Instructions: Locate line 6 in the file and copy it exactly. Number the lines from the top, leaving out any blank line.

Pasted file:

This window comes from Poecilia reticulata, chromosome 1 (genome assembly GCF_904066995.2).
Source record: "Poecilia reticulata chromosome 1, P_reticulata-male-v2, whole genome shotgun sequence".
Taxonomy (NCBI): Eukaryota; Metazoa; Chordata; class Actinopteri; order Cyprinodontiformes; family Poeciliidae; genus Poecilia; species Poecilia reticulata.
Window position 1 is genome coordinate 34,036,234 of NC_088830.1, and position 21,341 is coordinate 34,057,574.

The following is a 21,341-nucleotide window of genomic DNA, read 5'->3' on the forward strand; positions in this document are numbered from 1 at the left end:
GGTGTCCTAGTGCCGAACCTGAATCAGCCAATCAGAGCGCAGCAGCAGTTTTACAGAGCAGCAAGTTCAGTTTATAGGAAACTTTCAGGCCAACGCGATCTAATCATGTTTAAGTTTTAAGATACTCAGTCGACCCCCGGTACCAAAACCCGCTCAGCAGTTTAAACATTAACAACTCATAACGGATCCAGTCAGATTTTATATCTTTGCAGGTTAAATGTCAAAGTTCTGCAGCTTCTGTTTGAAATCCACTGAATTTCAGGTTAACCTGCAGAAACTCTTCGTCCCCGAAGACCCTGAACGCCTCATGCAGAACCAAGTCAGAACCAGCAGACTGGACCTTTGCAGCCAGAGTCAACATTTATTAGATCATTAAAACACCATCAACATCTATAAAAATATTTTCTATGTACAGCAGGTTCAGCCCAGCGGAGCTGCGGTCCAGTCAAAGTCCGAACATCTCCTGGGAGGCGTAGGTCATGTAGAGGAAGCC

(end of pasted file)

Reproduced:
GGTGTCCTAGTGCCGAACCTGAATCAGCCAATCAGAGCGCAGCAGCAGTTTTACAGAGCAGCAAGTTCAGTTTATAGGAAACTTTCAGGCCAACGCGATCTAATCATGTTTAAGTTTTAAGATACTCAGTCGACCCCCGGTACCAAAACCCGCTCAGCAGTTTAAACATTAACAACTCATAACGGATCCAGTCAGATTTTATATCTTTGCAGGTTAAATGTCAAAGTTCTGCAGCTTCTGTTTGAAATCCACTGAATTTCAGGTTAACCTGCAGAAACTCTTCGTCCCCGAAGACCCTGAACGCCTCATGCAGAACCAAGTCAGAACCAGCAGACTGGACCTTTGCAGCCAGAGTCAACATTTATTAGATCATTAAAACACCATCAACATCTATAAAAATATTTTCTATGTACAGCAGGTTCAGCCCAGCGGAGCTGCGGTCCAGTCAAAGTCCGAACATCTCCTGGGAGGCGTAGGTCATGTAGAGGAAGCC